The Trump administration’s latest threat to punish Syria if it uses chemical weapons follows various gas attacks and hundreds of deaths over the course of the Arab country’s six-year civil war.
Some events related to chemical weapons use in Syria over time:
Aug. 20, 2012: President Barack Obama says using chemical weapons is a “red line” that would change his calculus on intervening in the civil war and have “enormous consequences.”
March 19, 2013: The Syrian government and opposition trade accusations over a gas attack that killed 26 people, including more than a dozen government soldiers, in the town of Khan al-Assal in northern Syria. A U.N. investigation later finds that sarin nerve gas was used, but does not identify a culprit.
Aug. 21, 2013: Hundreds of people suffocate to death in rebel-held suburbs of Amman, the Syrian capital, with many convulsing, displaying pinpoint pupils and foaming at the mouth. U.N. investigators visit the sites and determine that ground-to-ground missiles loaded with sarin were fired on civilian areas while residents slept. The U.S. and others blame the Syrian government, the only warring party at the time known to have sarin gas.
Aug. 31, 2013: Obama says he will go to Congress for authorization to carry out punitive strikes against the Syrian government, but appears to lack support among U.S. lawmakers.
Sept. 27, 2013: The U.N. Security Council orders Syria to account for and destroy its chemical weapons stockpile, following a surprise agreement between Washington and Moscow that averts U.S. strikes. The Security Council threatens to authorize the use of force in the event of noncompliance.
Oct. 14, 2013: Syria becomes a signatory to the Chemical Weapons Convention, prohibiting it from producing, stockpiling or using chemical weapons.
June 23, 2014: The Organization for the Prohibition of Chemical Weapons says it has removed the last of the Syrian government’s chemical weapons. Syrian opposition officials maintain that the government’s stocks were not fully accounted for and that it retained supplies.
Aug. 7, 2015: The U.N. Security Council authorizes the OPCW and U.N. investigators to examine possible chemical weapons use in Syria, as reports circulate of repeated chlorine gas attacks by government forces against civilians in opposition-held areas. Chlorine gas, though not as toxic as nerve agents, can be classified as a chemical weapon depending on its use.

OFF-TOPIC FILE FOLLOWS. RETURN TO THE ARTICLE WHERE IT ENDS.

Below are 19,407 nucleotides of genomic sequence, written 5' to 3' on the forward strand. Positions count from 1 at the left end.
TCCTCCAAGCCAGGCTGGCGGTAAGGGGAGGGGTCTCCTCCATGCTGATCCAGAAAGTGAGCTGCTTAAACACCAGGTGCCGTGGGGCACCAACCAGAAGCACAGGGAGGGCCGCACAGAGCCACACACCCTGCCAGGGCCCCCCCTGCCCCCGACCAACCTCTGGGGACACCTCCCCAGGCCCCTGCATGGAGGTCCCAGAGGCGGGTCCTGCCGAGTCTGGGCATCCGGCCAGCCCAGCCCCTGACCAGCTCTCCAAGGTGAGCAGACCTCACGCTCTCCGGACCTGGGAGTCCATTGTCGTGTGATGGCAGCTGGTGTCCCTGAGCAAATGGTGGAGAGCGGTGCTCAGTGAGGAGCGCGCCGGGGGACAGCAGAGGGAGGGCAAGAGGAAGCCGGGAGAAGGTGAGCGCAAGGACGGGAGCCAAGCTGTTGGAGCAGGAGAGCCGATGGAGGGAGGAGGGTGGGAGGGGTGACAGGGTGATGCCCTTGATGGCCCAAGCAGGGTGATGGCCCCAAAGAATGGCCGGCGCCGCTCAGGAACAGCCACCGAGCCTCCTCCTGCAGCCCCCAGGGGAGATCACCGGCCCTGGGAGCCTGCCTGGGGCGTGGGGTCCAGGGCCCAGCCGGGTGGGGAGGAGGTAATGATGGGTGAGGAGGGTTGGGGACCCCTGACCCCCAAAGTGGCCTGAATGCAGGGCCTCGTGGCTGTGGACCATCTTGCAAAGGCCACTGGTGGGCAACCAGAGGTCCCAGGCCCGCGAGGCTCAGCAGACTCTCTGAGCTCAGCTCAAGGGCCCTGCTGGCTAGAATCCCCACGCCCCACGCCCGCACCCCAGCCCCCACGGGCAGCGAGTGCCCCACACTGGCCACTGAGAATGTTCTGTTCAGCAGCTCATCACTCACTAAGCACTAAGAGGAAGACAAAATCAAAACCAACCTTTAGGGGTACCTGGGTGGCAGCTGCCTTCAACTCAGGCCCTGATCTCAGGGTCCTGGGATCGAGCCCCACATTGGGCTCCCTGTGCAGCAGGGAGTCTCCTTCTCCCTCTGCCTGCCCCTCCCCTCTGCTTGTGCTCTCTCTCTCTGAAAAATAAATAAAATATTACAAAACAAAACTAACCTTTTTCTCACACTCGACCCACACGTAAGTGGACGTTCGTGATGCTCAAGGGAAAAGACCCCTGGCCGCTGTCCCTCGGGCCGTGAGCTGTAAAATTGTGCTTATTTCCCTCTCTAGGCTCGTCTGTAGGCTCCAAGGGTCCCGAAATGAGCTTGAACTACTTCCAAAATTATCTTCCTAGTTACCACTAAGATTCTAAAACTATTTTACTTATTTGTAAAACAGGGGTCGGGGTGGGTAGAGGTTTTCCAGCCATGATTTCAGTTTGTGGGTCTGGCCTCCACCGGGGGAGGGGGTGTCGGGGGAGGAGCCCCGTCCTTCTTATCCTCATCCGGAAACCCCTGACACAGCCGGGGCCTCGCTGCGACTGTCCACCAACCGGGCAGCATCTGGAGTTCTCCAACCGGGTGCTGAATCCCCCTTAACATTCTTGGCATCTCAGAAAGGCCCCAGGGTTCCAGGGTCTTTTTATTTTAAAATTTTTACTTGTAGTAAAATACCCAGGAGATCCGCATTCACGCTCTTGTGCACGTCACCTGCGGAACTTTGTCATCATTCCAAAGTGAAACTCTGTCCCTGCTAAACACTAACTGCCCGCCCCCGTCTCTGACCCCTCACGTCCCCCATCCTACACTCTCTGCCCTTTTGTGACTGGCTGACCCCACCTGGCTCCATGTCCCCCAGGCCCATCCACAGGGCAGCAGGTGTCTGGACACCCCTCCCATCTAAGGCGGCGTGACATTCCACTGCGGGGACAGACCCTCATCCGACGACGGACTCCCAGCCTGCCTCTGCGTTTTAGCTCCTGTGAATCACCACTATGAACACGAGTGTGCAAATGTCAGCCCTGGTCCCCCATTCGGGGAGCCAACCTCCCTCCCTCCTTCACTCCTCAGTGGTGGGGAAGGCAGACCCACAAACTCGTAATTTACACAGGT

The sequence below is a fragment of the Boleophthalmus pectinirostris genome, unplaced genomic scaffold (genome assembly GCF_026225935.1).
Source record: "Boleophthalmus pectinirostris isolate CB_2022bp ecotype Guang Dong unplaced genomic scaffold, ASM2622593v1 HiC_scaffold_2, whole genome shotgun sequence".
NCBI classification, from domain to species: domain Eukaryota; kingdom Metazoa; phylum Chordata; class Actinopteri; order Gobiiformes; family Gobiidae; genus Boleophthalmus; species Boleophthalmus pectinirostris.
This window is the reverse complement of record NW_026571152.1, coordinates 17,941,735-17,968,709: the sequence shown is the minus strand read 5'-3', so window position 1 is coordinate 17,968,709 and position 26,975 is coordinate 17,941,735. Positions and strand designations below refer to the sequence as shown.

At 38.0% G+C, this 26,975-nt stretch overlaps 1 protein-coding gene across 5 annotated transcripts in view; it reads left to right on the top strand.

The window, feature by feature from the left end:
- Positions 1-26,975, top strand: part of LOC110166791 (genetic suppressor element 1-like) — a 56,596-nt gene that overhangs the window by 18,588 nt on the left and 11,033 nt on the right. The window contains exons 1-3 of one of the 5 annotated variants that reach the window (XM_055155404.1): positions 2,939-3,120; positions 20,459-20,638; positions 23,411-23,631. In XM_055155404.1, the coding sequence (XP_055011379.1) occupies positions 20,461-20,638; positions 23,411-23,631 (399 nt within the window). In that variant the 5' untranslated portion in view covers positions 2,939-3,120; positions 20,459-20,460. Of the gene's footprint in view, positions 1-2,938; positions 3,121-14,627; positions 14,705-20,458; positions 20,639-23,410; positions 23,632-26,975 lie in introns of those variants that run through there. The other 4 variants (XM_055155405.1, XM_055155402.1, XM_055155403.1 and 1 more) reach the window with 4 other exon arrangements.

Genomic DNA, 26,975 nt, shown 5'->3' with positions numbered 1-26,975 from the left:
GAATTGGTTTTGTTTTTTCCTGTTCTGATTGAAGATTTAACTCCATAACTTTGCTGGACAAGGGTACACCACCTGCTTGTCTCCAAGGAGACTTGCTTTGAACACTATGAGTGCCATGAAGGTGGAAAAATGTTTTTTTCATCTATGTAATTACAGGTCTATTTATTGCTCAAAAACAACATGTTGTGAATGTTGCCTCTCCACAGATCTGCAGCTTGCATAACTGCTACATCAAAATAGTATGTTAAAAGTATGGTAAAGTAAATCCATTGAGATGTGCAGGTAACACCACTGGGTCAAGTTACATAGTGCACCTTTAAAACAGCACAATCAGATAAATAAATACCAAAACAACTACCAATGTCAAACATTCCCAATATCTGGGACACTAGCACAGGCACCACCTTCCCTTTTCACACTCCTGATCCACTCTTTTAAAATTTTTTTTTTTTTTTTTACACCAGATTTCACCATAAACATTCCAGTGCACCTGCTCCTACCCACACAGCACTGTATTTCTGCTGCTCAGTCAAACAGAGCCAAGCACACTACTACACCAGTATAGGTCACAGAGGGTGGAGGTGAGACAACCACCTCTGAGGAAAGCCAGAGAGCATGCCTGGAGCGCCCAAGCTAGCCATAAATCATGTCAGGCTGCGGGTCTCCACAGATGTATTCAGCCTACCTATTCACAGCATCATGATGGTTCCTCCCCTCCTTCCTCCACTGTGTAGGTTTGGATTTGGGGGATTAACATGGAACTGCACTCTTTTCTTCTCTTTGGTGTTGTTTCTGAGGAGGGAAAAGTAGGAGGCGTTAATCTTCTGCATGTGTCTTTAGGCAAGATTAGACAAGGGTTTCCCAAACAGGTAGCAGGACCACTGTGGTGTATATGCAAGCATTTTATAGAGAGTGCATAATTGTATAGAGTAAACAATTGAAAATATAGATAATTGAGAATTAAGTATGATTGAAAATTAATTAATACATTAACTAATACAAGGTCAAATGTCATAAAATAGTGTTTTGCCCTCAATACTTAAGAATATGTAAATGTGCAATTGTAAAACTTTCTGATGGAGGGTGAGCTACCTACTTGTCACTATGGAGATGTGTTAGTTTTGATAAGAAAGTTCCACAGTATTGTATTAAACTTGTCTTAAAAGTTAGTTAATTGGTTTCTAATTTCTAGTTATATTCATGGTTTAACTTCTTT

Aug. 24, 2016: The joint OPCW-U.N. panel determines the Syrian government twice used helicopters to deploy chlorine gas against its opponents in civilian areas in the northern Idlib province. A later report holds the government responsible for a third attack. The attacks occurred in 2014 and 2015. The panel also finds that the Islamic State group used mustard gas.
Feb. 28, 2017: Russia, a staunch ally of the Syrian government, and China veto a U.N. Security Council resolution authorizing sanctions against the Syrian government for chemical weapons use.
April 4, 2017: Almost 90 people are killed in what doctors say could be a nerve gas attack on the town of Khan Sheikhoun in the rebel-held Idlib province. Victims show signs of suffocation, convulsions, foaming at the mouth and pupil constriction. The U.S. and its allies blame Syria for the attack. Assad’s government and its allies deny the accusation.
April 7, 2017: President Donald Trump orders 59 Tomahawk cruise missiles fired at the Shayrat air base in Syria in response to the chemical weapons attack. Syria and its military supporters, Russia and Iran, denounce the U.S.
June 26, 2017: The White House issues a statement late in the evening saying the U.S. has “identified potential preparations for another chemical weapons attack by the Assad regime that would likely result in the mass murder of civilians, including innocent children.” The statement says the activity is similar to what it noticed before the April 4 attack and warns that if “Mr. Assad conducts another mass murder attack using chemical weapons, he and his military will pay a heavy price.”
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